^ It's interesting that abuse rates are higher among those who start but don't complete college than among those who complete high school but never attend college. That pattern is seen with numerous other education-linked phenomena. Young adults enrolled full-time in college do have lower abuse rates than their non-enrolled age counterparts.
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Employment. For any prescription-type psychotherapeutic drug and for each of the separate categories, the prevalence of past year nonmedical use was higher for adults aged 18 or older who were unemployed than for those employed full time, employed part time, or in the "other" category. The lowest rates of use were observed among persons in the "other" employment category, which included persons not in the labor force; these lower rates may reflect patterns among persons who are retired, disabled, or keeping house or caring for children full time. Part-time workers generally had higher rates of nonmedical use of prescription drugs than those employed full time. For example, 10.0% of unemployed persons misused pain relievers in the past year compared with 5.7% of persons employed part time, 4.6% of persons employed full time, and 2.8% of persons in the "other" employment category.
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Region. Although differences were not great, the prevalence of past year nonmedical use of any prescription-type psychotherapeutic drug among persons aged 12 or older was highest in the West (7.3%) compared with rates in the South (6.3%), Midwest (5.8%), and Northeast (5.2%). Across types of psychotherapeutic drugs, the rate of pain reliever misuse was highest in the West (5.5%) and lowest in the Northeast (4.0%). In contrast, misuse of tranquilizers was higher in the South (2.6%) than in the Northeast (1.8%), Midwest (1.8%), and West (1.9%). Similar to pain relievers, the prevalence of methamphetamine misuse was highest in the West (1.2%) and lowest in the Northeast (0.1%); misuse of any stimulant followed this same geographic pattern. The higher rates of methamphetamine and any stimulant misuse in the West are consistent with data from the Treatment Episode Data Set on trends in admissions to substance treatment for primary abuse of methamphetamine or amphetamines. The rate of sedative misuse did not differ significantly across geographic regions.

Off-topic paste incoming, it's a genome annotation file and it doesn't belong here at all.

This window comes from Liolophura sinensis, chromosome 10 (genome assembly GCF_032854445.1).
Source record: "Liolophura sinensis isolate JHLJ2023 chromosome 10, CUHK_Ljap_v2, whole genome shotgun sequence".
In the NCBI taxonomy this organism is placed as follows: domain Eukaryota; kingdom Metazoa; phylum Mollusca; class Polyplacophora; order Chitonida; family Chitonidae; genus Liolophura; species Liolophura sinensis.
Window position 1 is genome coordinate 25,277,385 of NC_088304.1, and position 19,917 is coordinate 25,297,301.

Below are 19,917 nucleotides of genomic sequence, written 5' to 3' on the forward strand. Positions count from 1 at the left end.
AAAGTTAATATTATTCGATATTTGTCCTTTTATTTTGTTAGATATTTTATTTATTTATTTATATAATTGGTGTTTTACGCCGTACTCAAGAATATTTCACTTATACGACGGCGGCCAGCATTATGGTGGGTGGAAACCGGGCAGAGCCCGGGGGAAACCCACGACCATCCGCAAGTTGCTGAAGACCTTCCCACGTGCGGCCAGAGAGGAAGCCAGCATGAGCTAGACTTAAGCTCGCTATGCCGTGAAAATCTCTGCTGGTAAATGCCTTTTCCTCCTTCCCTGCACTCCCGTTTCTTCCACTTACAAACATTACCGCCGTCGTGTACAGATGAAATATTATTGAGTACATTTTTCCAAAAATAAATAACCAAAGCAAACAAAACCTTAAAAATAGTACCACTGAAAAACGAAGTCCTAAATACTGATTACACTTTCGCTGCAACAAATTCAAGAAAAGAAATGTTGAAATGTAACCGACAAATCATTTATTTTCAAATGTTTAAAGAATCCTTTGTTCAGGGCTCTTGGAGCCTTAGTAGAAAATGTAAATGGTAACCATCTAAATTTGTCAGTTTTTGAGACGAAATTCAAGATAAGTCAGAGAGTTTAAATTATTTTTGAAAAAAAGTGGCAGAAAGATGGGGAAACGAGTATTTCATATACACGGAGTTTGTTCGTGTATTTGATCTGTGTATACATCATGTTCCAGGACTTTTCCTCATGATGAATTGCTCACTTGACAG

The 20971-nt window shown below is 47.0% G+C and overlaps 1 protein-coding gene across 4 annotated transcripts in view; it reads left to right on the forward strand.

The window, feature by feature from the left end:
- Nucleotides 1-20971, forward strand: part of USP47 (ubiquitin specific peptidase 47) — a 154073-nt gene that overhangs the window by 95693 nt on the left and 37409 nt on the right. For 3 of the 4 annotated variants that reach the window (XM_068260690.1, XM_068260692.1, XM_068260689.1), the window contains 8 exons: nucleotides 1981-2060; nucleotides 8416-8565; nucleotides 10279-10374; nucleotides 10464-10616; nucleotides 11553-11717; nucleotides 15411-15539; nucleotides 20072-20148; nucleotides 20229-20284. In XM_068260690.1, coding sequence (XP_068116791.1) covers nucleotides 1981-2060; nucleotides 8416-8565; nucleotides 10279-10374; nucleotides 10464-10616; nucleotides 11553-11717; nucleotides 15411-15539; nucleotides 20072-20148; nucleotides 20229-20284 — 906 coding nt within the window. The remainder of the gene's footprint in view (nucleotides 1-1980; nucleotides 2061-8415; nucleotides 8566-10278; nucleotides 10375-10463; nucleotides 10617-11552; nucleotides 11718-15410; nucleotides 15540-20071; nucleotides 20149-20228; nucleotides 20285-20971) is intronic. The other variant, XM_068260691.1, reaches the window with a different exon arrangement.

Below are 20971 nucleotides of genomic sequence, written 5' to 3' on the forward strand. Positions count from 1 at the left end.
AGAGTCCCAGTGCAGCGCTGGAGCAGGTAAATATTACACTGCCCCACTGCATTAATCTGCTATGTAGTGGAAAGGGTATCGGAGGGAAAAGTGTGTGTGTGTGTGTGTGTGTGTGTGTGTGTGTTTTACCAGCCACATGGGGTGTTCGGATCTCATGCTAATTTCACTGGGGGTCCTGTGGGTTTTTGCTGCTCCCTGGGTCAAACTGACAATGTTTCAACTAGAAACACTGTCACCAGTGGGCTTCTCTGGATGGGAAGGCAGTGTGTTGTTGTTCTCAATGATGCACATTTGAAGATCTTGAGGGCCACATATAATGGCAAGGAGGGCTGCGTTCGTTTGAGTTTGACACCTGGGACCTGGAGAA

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County Type. Small metropolitan areas with populations of fewer than 250,000 had the highest rates of past year misuse of any prescription psychotherapeutic drug (7.1%), pain relievers (5.4%), tranquilizers (2.6%), and stimulants (1.7%) among persons aged 12 or older. Metropolitan areas with a population of 1 million or more had the lowest rates of stimulant (1.1%) and methamphetamine (0.5%) misuse. An estimated 1.3% of persons aged 12 or older in rural areas misused any stimulant in the past year, and 0.7% misused methamphetamine. Rural areas had the lowest rates of misuse for any prescription-type psychotherapeutic drug (4.8%), pain relievers (3.5%), and tranquilizers (1.7%).

Strangely though, they don't include income in their differentials.
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Old 04-22-2011, 07:27 PM   #34
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Yolland did you find anywhere where it stated how they found individuals?

Were they people in treatment, people who were arrested in drug charges, people who volunteered that they were abusing prescription drugs?
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Old 04-22-2011, 07:43 PM   #35
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No, it's based on field interviews conducted with 203,670 people in 900 census blocks which were selected to represent national population distribution as accurately as possible. Sampling was random (but there was a deliberate oversampling of youths and young adults, since that's where the problem is most acute). Active-duty military, homeless people not living in shelters, and persons living in institutions (prisons, nursing homes etc.) were not included.
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Old 04-22-2011, 08:16 PM   #36
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Thanks, I just glanced it over and couldn't find that...

I think that does skew the numbers though, it would be hard to ever really get an acurate survey like this. Many people, and I would think the educated even moreso would be embarassed to admitting such a problem.